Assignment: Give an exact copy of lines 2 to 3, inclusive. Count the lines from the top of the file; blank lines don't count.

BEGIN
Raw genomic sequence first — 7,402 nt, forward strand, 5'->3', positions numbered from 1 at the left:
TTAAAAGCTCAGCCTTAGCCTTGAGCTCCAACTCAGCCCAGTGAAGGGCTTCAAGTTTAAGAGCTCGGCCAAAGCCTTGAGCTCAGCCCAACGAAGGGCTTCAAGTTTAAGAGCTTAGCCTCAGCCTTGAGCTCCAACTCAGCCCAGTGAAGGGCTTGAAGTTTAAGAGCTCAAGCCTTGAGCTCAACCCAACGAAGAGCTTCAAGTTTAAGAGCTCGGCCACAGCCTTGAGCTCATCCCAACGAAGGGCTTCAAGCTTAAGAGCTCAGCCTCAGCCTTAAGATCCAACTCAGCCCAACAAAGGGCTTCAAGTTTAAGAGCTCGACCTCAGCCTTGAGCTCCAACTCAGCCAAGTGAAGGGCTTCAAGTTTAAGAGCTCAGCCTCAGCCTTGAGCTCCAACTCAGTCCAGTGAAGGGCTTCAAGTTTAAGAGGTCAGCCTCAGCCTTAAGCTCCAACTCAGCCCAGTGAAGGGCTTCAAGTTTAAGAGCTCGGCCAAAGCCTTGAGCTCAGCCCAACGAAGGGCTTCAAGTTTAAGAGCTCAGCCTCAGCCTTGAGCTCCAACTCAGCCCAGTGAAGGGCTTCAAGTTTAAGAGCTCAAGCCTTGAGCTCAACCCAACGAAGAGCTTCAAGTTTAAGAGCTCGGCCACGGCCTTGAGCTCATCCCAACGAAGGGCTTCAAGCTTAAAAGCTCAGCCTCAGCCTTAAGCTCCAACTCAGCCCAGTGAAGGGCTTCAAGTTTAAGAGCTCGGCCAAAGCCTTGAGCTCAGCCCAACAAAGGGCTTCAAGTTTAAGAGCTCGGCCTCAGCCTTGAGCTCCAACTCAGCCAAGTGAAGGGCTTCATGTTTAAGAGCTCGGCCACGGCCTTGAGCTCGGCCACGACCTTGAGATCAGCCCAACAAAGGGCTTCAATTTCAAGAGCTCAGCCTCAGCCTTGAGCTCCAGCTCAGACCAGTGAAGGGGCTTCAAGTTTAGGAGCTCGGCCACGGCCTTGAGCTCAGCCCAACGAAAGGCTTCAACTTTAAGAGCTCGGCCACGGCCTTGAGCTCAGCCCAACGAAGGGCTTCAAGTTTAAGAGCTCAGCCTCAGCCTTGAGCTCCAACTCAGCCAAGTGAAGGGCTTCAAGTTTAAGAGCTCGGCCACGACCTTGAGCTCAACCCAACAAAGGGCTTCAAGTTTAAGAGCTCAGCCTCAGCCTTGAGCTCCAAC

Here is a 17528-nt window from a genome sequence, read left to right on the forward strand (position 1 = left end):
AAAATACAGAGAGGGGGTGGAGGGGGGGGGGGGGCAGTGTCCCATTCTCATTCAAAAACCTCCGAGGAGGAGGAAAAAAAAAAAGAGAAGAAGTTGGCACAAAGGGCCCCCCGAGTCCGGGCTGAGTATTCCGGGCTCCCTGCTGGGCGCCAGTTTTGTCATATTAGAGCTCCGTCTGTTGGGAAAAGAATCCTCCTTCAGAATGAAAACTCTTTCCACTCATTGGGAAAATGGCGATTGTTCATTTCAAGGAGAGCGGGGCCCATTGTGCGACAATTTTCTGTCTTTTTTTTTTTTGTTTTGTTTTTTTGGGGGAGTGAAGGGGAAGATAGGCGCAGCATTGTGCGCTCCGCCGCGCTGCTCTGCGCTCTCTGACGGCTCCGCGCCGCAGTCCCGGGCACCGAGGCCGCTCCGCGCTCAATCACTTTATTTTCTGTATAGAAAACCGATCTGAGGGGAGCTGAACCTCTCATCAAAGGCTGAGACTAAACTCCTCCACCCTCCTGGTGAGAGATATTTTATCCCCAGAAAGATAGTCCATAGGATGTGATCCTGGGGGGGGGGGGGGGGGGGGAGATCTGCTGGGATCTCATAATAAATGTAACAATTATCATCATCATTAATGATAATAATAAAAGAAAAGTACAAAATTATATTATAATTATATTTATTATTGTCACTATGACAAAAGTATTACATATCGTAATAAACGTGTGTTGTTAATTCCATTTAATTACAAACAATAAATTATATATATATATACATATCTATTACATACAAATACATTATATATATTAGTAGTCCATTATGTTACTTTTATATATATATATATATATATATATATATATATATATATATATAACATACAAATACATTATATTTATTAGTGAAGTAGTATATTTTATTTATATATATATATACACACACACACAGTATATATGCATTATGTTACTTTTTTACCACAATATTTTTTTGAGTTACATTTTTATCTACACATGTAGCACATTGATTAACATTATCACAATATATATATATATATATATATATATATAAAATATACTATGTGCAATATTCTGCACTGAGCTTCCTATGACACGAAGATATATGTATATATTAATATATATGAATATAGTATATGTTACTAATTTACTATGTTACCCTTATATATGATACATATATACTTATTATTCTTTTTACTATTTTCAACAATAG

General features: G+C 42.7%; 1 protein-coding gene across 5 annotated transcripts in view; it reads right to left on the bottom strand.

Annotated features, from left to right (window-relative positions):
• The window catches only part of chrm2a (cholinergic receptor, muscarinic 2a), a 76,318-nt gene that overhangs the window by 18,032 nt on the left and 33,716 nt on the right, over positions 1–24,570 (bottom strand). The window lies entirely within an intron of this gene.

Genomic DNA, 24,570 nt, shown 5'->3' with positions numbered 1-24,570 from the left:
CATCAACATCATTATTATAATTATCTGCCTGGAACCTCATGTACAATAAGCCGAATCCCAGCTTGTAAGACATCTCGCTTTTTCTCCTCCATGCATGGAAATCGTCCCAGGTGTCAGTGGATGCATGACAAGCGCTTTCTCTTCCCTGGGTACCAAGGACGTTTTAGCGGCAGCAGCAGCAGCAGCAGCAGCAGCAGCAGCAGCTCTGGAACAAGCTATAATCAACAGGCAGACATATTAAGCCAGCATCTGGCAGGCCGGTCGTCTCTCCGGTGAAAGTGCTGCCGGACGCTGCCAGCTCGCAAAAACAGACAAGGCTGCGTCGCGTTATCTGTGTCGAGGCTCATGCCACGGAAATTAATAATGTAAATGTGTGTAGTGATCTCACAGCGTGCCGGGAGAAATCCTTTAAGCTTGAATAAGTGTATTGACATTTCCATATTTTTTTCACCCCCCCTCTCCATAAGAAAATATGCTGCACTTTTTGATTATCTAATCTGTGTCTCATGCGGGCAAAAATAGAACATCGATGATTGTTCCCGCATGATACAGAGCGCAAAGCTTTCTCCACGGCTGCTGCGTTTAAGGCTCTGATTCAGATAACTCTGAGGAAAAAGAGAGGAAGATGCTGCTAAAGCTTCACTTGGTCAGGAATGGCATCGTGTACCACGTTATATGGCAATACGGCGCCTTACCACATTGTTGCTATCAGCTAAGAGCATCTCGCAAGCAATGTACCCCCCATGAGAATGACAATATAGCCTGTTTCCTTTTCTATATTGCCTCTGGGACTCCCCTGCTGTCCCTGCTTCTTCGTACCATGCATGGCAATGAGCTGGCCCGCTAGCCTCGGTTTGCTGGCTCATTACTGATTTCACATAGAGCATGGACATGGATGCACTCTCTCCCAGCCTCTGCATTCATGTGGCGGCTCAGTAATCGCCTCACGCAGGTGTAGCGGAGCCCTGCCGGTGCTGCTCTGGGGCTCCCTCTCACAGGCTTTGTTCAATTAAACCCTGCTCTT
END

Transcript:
TTAAAAGCTCAGCCTTAGCCTTGAGCTCCAACTCAGCCCAGTGAAGGGCTTCAAGTTTAAGAGCTCGGCCAAAGCCTTGAGCTCAGCCCAACGAAGGGCTTCAAGTTTAAGAGCTTAGCCTCAGCCTTGAGCTCCAACTCAGCCCAGTGAAGGGCTTGAAGTTTAAGAGCTCAAGCCTTGAGCTCAACCCAACGAAGAGCTTCAAGTTTAAGAGCTCGGCCACAGCCTTGAGCTCATCCCAACGAAGGGCTTCAAGCTTAAGAGCTCAGCCTCAGCCTTAAGATCCAACTCAGCCCAACAAAGGGCTTCAAGTTTAAGAGCTCGACCTCAGCCTTGAGCTCCAACTCAGCCAAGTGAAGGGCTTCAAGTTTAAGAGCTCAGCCTCAGCCTTGAGCTCCAACTCAGTCCAGTGAAGGGCTTCAAGTTTAAGAGGTCAGCCTCAGCCTTAAGCTCCAACTCAGCCCAGTGAAGGGCTTCAAGTTTAAGAGCTCGGCCAAAGCCTTGAGCTCAGCCCAACGAAGGGCTTCAAGTTTAAGAGCTCAGCCTCAGCCTTGAGCTCCAACTCAGCCCAGTGAAGGGCTTCAAGTTTAAGAGCTCAAGCCTTGAGCTCAACCCAACGAAGAGCTTCAAGTTTAAGAGCTCGGCCACGGCCTTGAGCTCATCCCAACGAAGGGCTTCAAGCTTAAAAGCTCAGCCTCAGCCTTAAGCTCCAACTCAGCCCAGTGAAGGGCTTCAAGTTTAAGAGCTCGGCCAAAGCCTTGAGCTCAGCCCAACAAAGGGCTTCAAGTTTAAGAGCTCGGCCTCAGCCTTGAGCTCCAACTCAGCCAAGTGAAGGGCTTCATGTTTAAGAGCTCGGCCACGGCCTTGAGCTCGGCCACGACCTTGAGATCAGCCCAACAAAGGGCTTCAATTTCAAGAGCTCAGCCTCAGCCTTGAGCTCCAGCTCAGACCAGTGAAGGGGCTTCAAGTTTAGGAGCTCGGCCACGGCCTTGAGCTCAGCCCAACGAAAGGCTTCAACTTTAAGAGCTCGGCCACGGCCTTGAGCTCAGCCCAACGAAGGGCTTCAAGTTTAAGAGCTCAGCCTCAGCCTTGAGCTCCAACTCAGCCAAGTGAAGGGCTTCAAGTTTAAGAGCTCGGCCACGACCTTGAGCTCAACCCAACAAAGGGCTTCAAGTTTAAGAGCTCAGCCTCAGCCTTGAGCTCCAAC

Here is a 17528-nt window from a genome sequence, read left to right on the forward strand (position 1 = left end):